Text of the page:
November often has beautiful days (who am I kidding? These are the Sierras; we get beautiful sunny days all winter as well). Autumn Crocus and Autumn Monkshood are often still blooming as are a few Asters and the tallest Rudbeckias.  Planting bulbs before the soil begins to form a frozen crust is a good idea.  As the sun drops lower in the sky and the days get really short, shady spots are the first to stay frozen.  Ecology books speak of the "Autumnal Thermal Overturn" when the air temperature stays colder than the soil temperature.  Though it can be hard on some plants, we hope for a good deep frost before the snows come because it is particularly hard on the rodents.  "If ice skating is good the voles won't be as bad next spring".  Deep in the soil the earth is consistantly warm ad once the blanket of insulating snow covers it, the soil begins to thaw.  Wildflower seeding on top of the first 3" of snow is a technique that has worked very well for many.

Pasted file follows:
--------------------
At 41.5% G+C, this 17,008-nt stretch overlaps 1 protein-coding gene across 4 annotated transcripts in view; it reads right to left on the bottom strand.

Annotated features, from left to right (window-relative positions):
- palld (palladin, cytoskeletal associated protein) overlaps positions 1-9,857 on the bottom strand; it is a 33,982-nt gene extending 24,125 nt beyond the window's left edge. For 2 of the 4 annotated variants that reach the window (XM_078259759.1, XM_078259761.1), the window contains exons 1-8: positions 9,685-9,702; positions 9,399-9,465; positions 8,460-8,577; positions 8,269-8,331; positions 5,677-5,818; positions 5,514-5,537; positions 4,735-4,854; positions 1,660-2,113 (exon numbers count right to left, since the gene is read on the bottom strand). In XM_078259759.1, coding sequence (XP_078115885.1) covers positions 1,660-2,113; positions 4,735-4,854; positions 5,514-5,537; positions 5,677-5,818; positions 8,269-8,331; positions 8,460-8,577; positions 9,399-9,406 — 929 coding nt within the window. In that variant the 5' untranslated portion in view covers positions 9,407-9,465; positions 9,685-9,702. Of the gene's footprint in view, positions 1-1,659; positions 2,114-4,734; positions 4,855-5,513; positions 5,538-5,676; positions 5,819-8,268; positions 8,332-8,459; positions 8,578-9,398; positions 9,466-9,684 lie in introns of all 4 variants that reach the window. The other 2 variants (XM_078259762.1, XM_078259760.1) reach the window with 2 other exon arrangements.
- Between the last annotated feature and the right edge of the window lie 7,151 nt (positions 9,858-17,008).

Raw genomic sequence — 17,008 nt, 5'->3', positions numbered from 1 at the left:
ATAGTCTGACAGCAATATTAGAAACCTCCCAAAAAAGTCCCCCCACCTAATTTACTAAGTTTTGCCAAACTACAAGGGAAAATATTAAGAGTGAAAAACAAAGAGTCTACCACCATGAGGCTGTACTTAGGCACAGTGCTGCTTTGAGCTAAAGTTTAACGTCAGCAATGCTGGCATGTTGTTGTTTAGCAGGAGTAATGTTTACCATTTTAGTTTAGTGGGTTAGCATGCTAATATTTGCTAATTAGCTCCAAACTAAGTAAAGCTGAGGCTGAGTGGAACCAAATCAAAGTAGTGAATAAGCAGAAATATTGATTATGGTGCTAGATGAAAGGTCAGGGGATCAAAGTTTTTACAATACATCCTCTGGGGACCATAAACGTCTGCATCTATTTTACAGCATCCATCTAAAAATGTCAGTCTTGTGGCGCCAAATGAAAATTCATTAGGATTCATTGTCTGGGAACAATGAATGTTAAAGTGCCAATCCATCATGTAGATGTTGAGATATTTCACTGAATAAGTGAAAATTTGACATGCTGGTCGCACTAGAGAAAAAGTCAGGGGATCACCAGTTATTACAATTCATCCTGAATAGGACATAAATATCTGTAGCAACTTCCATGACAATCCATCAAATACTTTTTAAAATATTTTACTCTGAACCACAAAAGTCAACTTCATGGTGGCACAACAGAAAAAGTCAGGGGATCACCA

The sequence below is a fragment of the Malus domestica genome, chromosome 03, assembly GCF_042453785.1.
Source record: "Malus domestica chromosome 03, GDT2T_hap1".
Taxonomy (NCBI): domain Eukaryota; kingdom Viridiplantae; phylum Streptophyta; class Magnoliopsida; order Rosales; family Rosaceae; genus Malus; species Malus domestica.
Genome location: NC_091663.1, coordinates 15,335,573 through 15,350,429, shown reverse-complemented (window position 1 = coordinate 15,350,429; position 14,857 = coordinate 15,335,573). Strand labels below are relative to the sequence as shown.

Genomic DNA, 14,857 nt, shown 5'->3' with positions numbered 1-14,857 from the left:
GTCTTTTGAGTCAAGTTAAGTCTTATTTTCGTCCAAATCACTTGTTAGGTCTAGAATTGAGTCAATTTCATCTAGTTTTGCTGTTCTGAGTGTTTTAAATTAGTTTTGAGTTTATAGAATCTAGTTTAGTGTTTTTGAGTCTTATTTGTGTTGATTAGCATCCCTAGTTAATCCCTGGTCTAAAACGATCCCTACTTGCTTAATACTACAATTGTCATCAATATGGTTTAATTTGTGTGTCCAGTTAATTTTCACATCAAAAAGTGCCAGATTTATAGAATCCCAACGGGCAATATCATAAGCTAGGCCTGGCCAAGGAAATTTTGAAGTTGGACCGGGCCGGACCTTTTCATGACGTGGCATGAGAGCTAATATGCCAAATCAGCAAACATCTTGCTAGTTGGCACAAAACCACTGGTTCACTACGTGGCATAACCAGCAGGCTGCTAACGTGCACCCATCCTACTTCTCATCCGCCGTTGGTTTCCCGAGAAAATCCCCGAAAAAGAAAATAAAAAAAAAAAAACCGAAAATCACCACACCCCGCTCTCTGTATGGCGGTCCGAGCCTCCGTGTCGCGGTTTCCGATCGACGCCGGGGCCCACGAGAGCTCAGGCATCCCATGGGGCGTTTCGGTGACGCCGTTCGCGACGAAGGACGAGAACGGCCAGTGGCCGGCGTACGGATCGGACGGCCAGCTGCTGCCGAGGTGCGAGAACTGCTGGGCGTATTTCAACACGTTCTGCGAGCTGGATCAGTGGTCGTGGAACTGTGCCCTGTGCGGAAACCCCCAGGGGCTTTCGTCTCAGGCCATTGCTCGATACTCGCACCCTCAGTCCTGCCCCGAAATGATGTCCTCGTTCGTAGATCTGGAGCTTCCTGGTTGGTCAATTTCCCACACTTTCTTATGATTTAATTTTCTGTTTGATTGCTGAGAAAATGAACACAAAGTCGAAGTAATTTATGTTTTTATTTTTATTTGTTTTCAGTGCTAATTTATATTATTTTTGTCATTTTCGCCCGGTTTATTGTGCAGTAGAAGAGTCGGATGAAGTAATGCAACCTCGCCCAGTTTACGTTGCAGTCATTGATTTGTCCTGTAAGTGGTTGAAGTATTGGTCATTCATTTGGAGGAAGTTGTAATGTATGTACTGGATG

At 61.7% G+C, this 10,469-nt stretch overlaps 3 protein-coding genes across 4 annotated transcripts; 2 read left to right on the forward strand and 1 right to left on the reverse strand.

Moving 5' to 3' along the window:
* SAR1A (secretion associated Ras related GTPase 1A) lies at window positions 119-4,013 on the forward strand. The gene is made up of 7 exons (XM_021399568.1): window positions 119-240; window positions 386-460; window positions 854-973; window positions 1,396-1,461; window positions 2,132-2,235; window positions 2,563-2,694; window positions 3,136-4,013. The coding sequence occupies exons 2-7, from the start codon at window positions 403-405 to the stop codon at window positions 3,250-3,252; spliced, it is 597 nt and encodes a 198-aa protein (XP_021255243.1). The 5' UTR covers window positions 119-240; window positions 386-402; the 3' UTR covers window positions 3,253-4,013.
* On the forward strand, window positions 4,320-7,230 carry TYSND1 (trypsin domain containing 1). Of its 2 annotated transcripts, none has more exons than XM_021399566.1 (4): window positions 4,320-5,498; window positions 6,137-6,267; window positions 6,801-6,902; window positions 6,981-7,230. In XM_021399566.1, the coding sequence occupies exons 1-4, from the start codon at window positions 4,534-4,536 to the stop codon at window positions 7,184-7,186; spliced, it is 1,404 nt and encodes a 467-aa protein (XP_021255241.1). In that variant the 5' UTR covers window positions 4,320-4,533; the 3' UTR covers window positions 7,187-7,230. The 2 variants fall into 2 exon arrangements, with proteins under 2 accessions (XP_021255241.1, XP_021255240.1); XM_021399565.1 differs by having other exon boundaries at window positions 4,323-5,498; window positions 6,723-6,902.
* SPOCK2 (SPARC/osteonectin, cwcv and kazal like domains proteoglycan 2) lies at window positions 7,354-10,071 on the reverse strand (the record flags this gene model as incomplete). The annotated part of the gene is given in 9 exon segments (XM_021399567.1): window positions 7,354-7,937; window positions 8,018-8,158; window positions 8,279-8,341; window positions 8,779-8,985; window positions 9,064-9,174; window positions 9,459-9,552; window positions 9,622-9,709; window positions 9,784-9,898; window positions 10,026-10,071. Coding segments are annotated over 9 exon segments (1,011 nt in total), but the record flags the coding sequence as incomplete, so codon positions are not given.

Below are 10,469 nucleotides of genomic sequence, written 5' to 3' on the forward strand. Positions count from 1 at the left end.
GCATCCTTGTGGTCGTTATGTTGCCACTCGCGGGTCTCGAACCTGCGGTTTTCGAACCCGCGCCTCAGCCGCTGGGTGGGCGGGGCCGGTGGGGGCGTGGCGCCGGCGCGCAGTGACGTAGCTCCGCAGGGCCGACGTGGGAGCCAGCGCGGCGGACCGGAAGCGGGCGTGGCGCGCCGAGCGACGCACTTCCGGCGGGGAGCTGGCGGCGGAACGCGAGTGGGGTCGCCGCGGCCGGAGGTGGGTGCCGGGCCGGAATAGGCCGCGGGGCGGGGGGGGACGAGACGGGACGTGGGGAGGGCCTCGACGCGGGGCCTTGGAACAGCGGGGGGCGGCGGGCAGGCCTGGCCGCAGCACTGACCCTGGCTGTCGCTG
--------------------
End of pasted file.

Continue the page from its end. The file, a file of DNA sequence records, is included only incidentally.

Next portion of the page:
Remember that most deciduous trees and shrubs put on the majority of their annual root system expansion in fall, AFTER they lose their leaves.  The secondary root push occurs in early spring, before the leaves emerge and before most folks get out and plant.

    So - were just into the second half of the gardening season with a few months left until winter.



Contact Villager

Villager Nursery, Inc
10678 Donner Pass Road, Truckee, CA 96161-4834
Central Truckee, exit 186 off I-80
(530) 587-0771
www.villagernursery.com
info@villagernursery

Founded 1975, Incorporated 1990

California Nursery License 1975
No. C 3976.001, Co.29CA
Contractors License 1977
No. 413907-C27 LS
ISA Certified Arborist: Eric Larusson
No. WE-7983A

View All Events